Since its debut in the early 20th century, stainless steel has become the quintessential metal for a vast range of functions. It's basically steel with a form of protection, particularly from rusting. Stainless steel tools and storage, however, wouldn't have been possible if it weren't for trial and error. Before the 10.5 percent chromium requirement, scientists had to test different ratios to determine the best mix for this modern-age material.
Most initial batches of stainless steel failed because the scientists failed to understand one important thing. For stainless steel to retain its strength and rust resistance, it has to have a low carbon content, which wasn't considered until the late 1800s. French scientists J.B. Boussingalt and Alme Brustlein realized the importance of keeping the carbon content low, around 0.15 percent, allowing the steel to be shaped into different forms.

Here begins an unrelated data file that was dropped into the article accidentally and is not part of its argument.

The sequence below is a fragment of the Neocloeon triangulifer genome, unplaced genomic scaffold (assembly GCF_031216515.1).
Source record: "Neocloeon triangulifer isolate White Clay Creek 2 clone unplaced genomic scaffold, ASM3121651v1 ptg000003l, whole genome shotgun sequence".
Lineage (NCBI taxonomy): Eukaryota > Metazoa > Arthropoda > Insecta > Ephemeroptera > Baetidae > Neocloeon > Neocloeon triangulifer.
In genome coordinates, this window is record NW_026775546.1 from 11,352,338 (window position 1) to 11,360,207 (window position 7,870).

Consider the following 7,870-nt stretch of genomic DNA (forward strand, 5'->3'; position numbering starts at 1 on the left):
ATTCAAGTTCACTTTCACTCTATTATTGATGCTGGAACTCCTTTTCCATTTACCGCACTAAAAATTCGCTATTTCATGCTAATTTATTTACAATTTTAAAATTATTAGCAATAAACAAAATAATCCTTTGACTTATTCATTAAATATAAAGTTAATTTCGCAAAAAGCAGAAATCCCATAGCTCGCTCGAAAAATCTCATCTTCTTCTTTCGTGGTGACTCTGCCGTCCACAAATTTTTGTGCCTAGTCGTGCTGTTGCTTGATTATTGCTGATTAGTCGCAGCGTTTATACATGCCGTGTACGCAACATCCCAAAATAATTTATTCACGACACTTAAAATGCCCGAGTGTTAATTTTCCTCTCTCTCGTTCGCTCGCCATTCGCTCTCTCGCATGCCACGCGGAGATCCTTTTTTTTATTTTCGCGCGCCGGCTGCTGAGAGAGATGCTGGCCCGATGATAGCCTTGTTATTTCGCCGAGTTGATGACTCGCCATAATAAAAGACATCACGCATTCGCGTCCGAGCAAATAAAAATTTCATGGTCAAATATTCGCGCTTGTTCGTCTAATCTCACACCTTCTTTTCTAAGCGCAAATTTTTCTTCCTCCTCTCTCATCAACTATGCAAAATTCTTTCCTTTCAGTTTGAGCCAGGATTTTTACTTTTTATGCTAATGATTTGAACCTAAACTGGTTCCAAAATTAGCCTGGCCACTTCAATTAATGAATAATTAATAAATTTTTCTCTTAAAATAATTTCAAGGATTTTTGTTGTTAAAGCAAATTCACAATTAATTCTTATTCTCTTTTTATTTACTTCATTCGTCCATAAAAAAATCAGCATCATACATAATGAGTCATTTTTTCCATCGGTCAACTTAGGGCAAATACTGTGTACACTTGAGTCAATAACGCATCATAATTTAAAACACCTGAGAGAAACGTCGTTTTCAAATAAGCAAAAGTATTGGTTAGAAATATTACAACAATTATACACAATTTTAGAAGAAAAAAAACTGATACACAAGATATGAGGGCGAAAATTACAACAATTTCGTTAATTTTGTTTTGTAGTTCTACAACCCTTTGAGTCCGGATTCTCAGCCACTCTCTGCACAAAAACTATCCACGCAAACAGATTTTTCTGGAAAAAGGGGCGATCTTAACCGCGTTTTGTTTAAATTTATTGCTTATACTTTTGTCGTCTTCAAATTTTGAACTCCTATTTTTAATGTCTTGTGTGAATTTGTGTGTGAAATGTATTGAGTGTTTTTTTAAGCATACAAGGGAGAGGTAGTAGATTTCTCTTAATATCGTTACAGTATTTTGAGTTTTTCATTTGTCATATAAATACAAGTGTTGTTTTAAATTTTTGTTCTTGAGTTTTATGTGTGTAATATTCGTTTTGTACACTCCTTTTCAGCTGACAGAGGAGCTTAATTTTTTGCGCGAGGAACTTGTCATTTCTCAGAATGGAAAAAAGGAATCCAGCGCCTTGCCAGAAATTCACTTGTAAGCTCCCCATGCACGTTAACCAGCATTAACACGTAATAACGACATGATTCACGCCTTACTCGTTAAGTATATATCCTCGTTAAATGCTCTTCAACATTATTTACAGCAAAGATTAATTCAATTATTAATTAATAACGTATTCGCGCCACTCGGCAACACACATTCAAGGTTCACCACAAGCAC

By the early 1900s, German scientists P. Monnartz and W. Borchers recognized the importance of adding chromium to the mix, at least 10.5 percent of it. They also tested the feasibility of other metals such as molybdenum in corrosion resistance, paving the way for different stainless steel compositions. Decades of trial and error helped develop stainless steel to what it is today. From shelves to structural frames, it has stood the test of time and will continue to do so in the foreseeable future.